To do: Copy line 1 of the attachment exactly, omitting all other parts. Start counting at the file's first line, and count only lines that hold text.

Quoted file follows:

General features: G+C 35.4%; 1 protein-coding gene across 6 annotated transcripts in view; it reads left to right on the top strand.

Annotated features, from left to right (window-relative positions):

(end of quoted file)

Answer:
General features: G+C 35.4%; 1 protein-coding gene across 6 annotated transcripts in view; it reads left to right on the top strand.